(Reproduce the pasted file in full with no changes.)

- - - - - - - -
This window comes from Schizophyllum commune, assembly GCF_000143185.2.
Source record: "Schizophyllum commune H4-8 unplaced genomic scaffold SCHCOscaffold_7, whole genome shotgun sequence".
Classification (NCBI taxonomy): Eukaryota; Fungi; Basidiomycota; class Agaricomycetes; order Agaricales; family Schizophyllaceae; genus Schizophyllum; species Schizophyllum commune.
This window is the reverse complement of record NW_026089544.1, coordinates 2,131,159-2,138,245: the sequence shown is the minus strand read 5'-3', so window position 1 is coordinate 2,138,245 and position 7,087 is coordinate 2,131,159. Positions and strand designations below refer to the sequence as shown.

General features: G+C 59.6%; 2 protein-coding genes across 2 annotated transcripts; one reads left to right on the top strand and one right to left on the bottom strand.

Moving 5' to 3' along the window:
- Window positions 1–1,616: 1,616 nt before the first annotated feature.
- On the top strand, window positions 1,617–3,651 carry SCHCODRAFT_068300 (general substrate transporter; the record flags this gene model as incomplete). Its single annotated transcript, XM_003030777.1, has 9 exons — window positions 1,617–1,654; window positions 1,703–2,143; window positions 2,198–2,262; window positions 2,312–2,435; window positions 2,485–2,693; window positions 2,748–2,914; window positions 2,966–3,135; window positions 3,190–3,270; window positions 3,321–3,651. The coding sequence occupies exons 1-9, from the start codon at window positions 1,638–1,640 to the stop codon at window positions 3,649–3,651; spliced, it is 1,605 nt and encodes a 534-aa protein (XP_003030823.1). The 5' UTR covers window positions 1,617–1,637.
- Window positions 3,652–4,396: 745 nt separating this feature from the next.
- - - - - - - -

This window comes from Schizophyllum commune, assembly GCF_000143185.2.
Source record: "Schizophyllum commune H4-8 unplaced genomic scaffold SCHCOscaffold_7, whole genome shotgun sequence".
Classification (NCBI taxonomy): Eukaryota; Fungi; Basidiomycota; class Agaricomycetes; order Agaricales; family Schizophyllaceae; genus Schizophyllum; species Schizophyllum commune.
This window is the reverse complement of record NW_026089544.1, coordinates 2,131,159-2,138,245: the sequence shown is the minus strand read 5'-3', so window position 1 is coordinate 2,138,245 and position 7,087 is coordinate 2,131,159. Positions and strand designations below refer to the sequence as shown.

General features: G+C 59.6%; 2 protein-coding genes across 2 annotated transcripts; one reads left to right on the top strand and one right to left on the bottom strand.

Moving 5' to 3' along the window:
- Window positions 1–1,616: 1,616 nt before the first annotated feature.
- On the top strand, window positions 1,617–3,651 carry SCHCODRAFT_068300 (general substrate transporter; the record flags this gene model as incomplete). Its single annotated transcript, XM_003030777.1, has 9 exons — window positions 1,617–1,654; window positions 1,703–2,143; window positions 2,198–2,262; window positions 2,312–2,435; window positions 2,485–2,693; window positions 2,748–2,914; window positions 2,966–3,135; window positions 3,190–3,270; window positions 3,321–3,651. The coding sequence occupies exons 1-9, from the start codon at window positions 1,638–1,640 to the stop codon at window positions 3,649–3,651; spliced, it is 1,605 nt and encodes a 534-aa protein (XP_003030823.1). The 5' UTR covers window positions 1,617–1,637.
- Window positions 3,652–4,396: 745 nt separating this feature from the next.